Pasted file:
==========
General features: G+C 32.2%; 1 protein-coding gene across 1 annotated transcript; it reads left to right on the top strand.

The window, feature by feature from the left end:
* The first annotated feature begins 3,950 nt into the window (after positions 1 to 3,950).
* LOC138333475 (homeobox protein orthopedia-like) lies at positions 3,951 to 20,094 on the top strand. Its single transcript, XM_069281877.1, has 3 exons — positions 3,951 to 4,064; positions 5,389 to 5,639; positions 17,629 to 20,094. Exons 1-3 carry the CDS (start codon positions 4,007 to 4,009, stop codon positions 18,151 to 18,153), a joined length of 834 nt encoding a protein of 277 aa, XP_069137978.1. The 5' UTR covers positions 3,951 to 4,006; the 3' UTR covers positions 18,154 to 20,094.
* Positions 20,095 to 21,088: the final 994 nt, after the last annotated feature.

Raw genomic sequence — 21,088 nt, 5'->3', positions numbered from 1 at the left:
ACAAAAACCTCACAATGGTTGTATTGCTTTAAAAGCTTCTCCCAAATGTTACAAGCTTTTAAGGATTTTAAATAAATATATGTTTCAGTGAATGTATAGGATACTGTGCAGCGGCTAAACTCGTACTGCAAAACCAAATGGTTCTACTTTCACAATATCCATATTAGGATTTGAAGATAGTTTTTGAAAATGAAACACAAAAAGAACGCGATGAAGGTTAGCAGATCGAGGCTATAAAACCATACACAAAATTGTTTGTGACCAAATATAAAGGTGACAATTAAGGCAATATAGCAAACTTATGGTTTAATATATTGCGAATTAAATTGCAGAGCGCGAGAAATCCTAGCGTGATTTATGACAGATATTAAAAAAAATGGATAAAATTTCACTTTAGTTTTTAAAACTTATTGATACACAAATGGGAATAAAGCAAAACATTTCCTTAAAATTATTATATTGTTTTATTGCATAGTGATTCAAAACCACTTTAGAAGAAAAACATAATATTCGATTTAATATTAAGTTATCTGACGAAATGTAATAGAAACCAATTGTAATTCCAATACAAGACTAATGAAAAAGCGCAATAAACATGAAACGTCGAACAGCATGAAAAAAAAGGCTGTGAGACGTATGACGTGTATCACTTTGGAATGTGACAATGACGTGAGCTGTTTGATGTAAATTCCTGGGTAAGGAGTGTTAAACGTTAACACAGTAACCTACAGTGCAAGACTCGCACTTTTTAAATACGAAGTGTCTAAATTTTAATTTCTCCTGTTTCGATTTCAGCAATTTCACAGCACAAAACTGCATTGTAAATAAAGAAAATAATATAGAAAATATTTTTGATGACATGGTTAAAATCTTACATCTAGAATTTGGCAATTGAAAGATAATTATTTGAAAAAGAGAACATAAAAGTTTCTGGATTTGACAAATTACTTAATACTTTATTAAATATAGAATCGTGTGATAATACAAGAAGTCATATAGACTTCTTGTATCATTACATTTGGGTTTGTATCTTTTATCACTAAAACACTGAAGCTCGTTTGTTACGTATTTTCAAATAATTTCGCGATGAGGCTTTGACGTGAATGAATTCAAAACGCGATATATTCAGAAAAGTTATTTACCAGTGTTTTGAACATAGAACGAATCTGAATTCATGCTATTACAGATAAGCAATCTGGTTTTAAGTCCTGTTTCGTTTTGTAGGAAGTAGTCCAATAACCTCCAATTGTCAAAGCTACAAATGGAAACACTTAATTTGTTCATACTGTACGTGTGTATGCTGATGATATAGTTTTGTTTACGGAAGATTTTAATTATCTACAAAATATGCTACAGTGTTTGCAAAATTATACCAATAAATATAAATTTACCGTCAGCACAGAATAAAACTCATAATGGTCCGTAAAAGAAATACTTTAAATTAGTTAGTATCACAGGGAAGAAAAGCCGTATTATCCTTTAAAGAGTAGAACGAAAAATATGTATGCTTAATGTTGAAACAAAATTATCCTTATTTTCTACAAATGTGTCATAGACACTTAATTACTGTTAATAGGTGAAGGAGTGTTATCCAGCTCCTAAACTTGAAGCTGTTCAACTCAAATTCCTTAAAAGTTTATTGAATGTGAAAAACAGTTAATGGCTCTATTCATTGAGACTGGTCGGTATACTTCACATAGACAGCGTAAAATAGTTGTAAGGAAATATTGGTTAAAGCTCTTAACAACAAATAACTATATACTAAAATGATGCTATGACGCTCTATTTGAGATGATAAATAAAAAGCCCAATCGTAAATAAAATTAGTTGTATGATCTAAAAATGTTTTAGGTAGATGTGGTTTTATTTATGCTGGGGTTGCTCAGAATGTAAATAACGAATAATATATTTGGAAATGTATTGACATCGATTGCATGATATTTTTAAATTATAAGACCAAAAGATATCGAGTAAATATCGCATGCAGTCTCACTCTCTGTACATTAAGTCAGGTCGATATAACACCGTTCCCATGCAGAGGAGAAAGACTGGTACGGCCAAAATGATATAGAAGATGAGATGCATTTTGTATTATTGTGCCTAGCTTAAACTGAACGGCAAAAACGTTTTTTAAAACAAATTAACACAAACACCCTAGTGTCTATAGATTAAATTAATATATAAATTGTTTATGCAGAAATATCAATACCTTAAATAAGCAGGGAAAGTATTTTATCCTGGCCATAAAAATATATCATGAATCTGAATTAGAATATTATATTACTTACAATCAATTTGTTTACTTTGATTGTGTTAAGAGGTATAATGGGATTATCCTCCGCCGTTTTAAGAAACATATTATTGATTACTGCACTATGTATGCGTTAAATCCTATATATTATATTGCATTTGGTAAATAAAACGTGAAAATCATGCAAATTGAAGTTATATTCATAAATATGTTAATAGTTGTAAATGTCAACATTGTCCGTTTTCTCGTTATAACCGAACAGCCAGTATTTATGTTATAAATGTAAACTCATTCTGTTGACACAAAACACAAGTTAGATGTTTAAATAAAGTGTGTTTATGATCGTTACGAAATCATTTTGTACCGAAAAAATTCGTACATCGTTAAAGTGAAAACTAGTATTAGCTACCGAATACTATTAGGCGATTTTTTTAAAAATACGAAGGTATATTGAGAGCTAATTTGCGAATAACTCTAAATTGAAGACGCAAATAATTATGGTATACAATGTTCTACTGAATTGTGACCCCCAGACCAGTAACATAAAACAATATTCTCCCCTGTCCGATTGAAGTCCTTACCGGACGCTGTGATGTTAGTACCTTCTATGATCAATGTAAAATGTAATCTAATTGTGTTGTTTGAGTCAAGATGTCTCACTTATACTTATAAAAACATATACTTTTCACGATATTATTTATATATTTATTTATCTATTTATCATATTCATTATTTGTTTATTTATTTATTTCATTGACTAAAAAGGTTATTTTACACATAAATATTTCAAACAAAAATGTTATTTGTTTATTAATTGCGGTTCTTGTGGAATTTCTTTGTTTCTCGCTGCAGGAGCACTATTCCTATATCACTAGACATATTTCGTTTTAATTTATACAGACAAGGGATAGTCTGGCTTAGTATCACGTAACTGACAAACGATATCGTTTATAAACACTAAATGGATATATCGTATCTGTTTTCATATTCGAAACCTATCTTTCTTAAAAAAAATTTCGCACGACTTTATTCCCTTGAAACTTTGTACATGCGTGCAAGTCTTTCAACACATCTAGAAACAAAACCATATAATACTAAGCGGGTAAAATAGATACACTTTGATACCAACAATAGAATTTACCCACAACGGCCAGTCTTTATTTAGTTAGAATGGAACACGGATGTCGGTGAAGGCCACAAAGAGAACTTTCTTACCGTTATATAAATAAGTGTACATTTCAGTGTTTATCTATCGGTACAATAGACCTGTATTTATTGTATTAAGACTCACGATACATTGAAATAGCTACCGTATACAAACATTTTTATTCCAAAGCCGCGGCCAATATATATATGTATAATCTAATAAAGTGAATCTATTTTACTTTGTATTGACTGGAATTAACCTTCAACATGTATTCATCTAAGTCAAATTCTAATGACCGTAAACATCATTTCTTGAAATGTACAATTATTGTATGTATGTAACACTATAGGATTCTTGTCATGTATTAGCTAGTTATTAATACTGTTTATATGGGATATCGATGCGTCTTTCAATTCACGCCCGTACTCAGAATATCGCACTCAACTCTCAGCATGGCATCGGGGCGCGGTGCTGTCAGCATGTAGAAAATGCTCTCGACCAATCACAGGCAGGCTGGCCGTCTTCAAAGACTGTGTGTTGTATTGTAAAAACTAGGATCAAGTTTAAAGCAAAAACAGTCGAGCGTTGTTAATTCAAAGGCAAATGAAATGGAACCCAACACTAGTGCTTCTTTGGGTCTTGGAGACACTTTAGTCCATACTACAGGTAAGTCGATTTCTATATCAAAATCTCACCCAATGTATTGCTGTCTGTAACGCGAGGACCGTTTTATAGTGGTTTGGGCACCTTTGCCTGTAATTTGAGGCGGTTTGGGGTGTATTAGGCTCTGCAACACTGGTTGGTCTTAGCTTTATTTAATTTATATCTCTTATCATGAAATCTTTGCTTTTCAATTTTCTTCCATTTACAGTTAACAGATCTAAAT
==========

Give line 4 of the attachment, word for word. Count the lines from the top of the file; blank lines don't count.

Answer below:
* LOC138333475 (homeobox protein orthopedia-like) lies at positions 3,951 to 20,094 on the top strand. Its single transcript, XM_069281877.1, has 3 exons — positions 3,951 to 4,064; positions 5,389 to 5,639; positions 17,629 to 20,094. Exons 1-3 carry the CDS (start codon positions 4,007 to 4,009, stop codon positions 18,151 to 18,153), a joined length of 834 nt encoding a protein of 277 aa, XP_069137978.1. The 5' UTR covers positions 3,951 to 4,006; the 3' UTR covers positions 18,154 to 20,094.